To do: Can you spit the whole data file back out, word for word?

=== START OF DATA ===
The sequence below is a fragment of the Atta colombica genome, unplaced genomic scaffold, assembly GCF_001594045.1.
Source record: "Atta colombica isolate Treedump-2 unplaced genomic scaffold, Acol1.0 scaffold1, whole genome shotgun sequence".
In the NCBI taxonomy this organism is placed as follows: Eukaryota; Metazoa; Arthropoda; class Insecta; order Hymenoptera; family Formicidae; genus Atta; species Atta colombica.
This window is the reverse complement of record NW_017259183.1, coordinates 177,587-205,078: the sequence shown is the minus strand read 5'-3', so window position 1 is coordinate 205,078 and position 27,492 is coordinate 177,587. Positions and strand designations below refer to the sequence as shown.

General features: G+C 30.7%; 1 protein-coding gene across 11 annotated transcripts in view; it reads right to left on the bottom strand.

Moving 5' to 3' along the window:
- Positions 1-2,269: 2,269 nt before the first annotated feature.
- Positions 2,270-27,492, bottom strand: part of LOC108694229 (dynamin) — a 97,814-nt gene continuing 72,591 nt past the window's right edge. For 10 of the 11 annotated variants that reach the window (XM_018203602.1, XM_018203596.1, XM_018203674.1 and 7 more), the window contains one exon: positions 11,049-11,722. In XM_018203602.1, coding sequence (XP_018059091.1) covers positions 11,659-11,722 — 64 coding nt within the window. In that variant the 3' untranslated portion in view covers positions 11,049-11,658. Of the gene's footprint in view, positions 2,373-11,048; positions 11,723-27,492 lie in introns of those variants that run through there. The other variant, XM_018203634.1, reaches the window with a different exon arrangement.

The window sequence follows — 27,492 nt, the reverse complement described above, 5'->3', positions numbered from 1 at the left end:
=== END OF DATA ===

The sequence below is a fragment of the Atta colombica genome, unplaced genomic scaffold, assembly GCF_001594045.1.
Source record: "Atta colombica isolate Treedump-2 unplaced genomic scaffold, Acol1.0 scaffold1, whole genome shotgun sequence".
In the NCBI taxonomy this organism is placed as follows: Eukaryota; Metazoa; Arthropoda; class Insecta; order Hymenoptera; family Formicidae; genus Atta; species Atta colombica.
This window is the reverse complement of record NW_017259183.1, coordinates 177,587-205,078: the sequence shown is the minus strand read 5'-3', so window position 1 is coordinate 205,078 and position 27,492 is coordinate 177,587. Positions and strand designations below refer to the sequence as shown.

General features: G+C 30.7%; 1 protein-coding gene across 11 annotated transcripts in view; it reads right to left on the bottom strand.

Moving 5' to 3' along the window:
- Positions 1-2,269: 2,269 nt before the first annotated feature.
- Positions 2,270-27,492, bottom strand: part of LOC108694229 (dynamin) — a 97,814-nt gene continuing 72,591 nt past the window's right edge. For 10 of the 11 annotated variants that reach the window (XM_018203602.1, XM_018203596.1, XM_018203674.1 and 7 more), the window contains one exon: positions 11,049-11,722. In XM_018203602.1, coding sequence (XP_018059091.1) covers positions 11,659-11,722 — 64 coding nt within the window. In that variant the 3' untranslated portion in view covers positions 11,049-11,658. Of the gene's footprint in view, positions 2,373-11,048; positions 11,723-27,492 lie in introns of those variants that run through there. The other variant, XM_018203634.1, reaches the window with a different exon arrangement.

The window sequence follows — 27,492 nt, the reverse complement described above, 5'->3', positions numbered from 1 at the left end: